Carver Dana Andrews (January 1, 1909 – December 17, 1992) was an American film actor and a major Hollywood star during the 1940s. He continued acting in less prestigious roles into the 1980s. He is remembered for his roles as a police detective-lieutenant in the film noir Laura (1944) and as war veteran Fred Derry in The Best Years of Our Lives (1946), the latter being the role for which he received the most critical praise.
Andrews was born on a farmstead near Collins in southern Mississippi in Covington County, the third of 13 children of Charles Forrest Andrews, a Baptist minister, and his wife, the former Annis Speed. The family subsequently relocated to Huntsville in Walker County, Texas, the birthplace of his younger siblings, including fellow Hollywood actor Steve Forrest.
Andrews attended college at Sam Houston State University in Huntsville and studied business administration in Houston. During 1931, he traveled to Los Angeles, California, to pursue opportunities as a singer. He worked various jobs, such as at a gas station in the nearby community of Van Nuys. To help Andrews study music at night, “The station owners stepped in … with a deal: $50 a week for full-time study, in exchange for a five-year share of possible later earnings.”
Sam Goldwyn and 20th Century Fox
In 1938, Andrews was spotted in the play Oh Evening Star and Samuel Goldwyn signed the promising actor to a contract, but felt he needed time to develop experience. Andrews continued at the Pasadena Playhouse, working in over 20 productions and proposed to second wife Mary Todd. After twelve months, Goldwyn sold part of Andrews contract to 20th Century Fox where he was put to work on the first of two B pictures; his first role was in Lucky Cisco Kid (1940). He was then in Sailor’s Lady (1940), developed by Goldwyn but released by Fox.
Andrews was loaned to Edward Small to appear in Kit Carson (1940), before Goldwyn used him for the first time in a Goldwyn production: William Wyler’s The Westerner (1940), featuring Gary Cooper.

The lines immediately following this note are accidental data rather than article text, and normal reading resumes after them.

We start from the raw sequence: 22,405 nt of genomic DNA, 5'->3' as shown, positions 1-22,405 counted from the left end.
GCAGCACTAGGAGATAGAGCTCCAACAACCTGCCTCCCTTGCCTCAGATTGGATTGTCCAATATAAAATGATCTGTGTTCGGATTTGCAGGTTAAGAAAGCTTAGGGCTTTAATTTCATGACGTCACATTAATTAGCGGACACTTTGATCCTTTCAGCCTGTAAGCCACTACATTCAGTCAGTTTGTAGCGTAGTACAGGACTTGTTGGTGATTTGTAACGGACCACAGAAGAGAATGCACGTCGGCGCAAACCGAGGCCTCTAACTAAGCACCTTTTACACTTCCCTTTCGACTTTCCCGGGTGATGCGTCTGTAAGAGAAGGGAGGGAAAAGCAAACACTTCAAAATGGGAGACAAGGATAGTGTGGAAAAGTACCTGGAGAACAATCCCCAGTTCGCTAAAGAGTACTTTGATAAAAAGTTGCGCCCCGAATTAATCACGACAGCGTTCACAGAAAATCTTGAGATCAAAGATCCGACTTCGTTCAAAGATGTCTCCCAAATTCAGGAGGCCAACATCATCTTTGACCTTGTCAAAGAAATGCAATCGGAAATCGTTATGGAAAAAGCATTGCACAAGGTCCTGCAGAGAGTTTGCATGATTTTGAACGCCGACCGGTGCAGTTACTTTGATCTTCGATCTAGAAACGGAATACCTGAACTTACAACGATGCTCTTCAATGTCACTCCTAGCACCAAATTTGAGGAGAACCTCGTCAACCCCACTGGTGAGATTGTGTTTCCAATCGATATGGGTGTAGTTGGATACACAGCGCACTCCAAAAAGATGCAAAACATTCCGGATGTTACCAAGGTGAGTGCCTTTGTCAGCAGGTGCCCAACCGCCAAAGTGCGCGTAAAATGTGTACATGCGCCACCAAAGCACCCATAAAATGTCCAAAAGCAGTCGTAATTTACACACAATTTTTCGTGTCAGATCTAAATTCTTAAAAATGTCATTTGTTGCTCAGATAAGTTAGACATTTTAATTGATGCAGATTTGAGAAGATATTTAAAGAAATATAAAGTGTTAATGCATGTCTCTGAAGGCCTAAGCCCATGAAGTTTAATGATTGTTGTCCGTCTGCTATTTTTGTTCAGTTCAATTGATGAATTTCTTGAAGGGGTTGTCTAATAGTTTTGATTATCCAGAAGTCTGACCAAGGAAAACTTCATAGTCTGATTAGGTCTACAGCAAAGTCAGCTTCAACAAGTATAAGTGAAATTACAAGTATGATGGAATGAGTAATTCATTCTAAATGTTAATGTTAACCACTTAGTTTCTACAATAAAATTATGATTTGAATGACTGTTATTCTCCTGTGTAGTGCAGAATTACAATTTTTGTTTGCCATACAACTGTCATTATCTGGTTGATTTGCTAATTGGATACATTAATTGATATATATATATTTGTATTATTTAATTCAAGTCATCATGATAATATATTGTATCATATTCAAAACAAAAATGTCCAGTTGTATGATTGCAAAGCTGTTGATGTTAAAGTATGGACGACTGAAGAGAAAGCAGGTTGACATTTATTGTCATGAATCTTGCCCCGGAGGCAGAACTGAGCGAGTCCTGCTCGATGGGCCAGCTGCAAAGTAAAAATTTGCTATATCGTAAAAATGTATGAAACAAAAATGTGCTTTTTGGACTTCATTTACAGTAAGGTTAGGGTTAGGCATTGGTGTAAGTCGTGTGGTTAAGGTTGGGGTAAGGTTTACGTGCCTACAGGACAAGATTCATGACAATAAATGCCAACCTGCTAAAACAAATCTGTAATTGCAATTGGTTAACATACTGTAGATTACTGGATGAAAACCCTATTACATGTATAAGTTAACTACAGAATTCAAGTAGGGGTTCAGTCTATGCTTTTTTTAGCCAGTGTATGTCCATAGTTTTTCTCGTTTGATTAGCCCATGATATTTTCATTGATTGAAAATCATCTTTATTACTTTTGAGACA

Andrews had support parts in Fox films Tobacco Road (1941), directed by John Ford; Belle Starr (1941), with Randolph Scott and Gene Tierney, billed third; and Swamp Water (1941), starring Walter Brennan and Walter Huston and directed by Jean Renoir.
His next film for Goldwyn was the Howard Hawks comedy Ball of Fire (1941), again teaming with Cooper, where Andrews played a gangster.
Back at Fox, Andrews was given his first lead, in the B-movie Berlin Correspondent (1942). He was second lead to Tyrone Power in Crash Dive (1943) and then appeared in the 1943 film adaptation of The Ox-Bow Incident with Henry Fonda, in a role often cited as one of his best in which he played a lynching victim.
Andrews then went back to Goldwyn for The North Star (1943), directed by Lewis Milestone. He worked on a government propaganda film December 7th: The Movie (1943), then was used by Goldwyn again in Up in Arms (1944), supporting Danny Kaye.
Andrews was reunited with Milestone at Fox for The Purple Heart (1944), then was in Wing and a Prayer (1944) for Henry Hathaway.
Critical success and Noir
One of his most famous roles was as an obsessed detective in Laura (1944) with Gene Tierney at Fox, directed by Otto Preminger.
He co-featured with Jeanne Crain in the movie musical State Fair (1945), a huge hit, and was reunited with Preminger for Fallen Angel (1945).
Andrews did another war movie with Milestone, A Walk in the Sun (1945), then was loaned to Walter Wanger for a western, Canyon Passage (1946), directed by Jacques Tourneur and co-featuring Susan Hayward.
Andrews’s second film with William Wyler, also for Goldwyn, was his most successful: The Best Years of Our Lives (1946), both a popular and a critical success and became the role for which Andrews is best known. Upon release, the topical film about society’s problems integrating the homecoming soldiers after World War II outgrossed the longstanding box office success of Gone with the Wind (1939), in the US and Britain. In 2007, the film ranked No. 37 on AFI’s Top 100 Years…100 Movies.
Andrews appeared in Boomerang! (1947), directed by Elia Kazan; Night Song (1947), at RKO; and Daisy Kenyon (1947) for Preminger. In 1947, he was voted the 23rd most popular actor in the U.S.
Andrews starred in the anti-communist The Iron Curtain (1948), reuniting him with Gene Tierney, then Deep Waters (1948). He made a comedy for Lewis Milestone at Enterprise Pictures, No Minor Vices (1948), then traveled to England for Britannia Mews (1949).
Andrews filmed at Universal for Sword in the Desert (1949), then Goldwyn cast him in My Foolish Heart (1949) with Susan Hayward.
He played a brutal police officer in Where the Sidewalk Ends (1950), also with Tierney and Preminger. Around this time, alcoholism began to damage Andrews’s career, and on two occasions it nearly cost him his life as he drove a car.
Edge of Doom (1950), another film for Goldwyn, was a flop. Andrews was then loaned to RKO to make Sealed Cargo (1951), in which his brother Steve Forrest has an uncredited role. (In an interview on Turner Classic Movies, Forrest stated “I’d have given my eye teeth to have worked with him.”) Back at Fox, Andrews was in The Frogmen (1951), then Goldwyn cast him in I Want You (1951), an overwrought attempt to repeat the success of The Best Years of Our Lives, during the cold war era Korean War.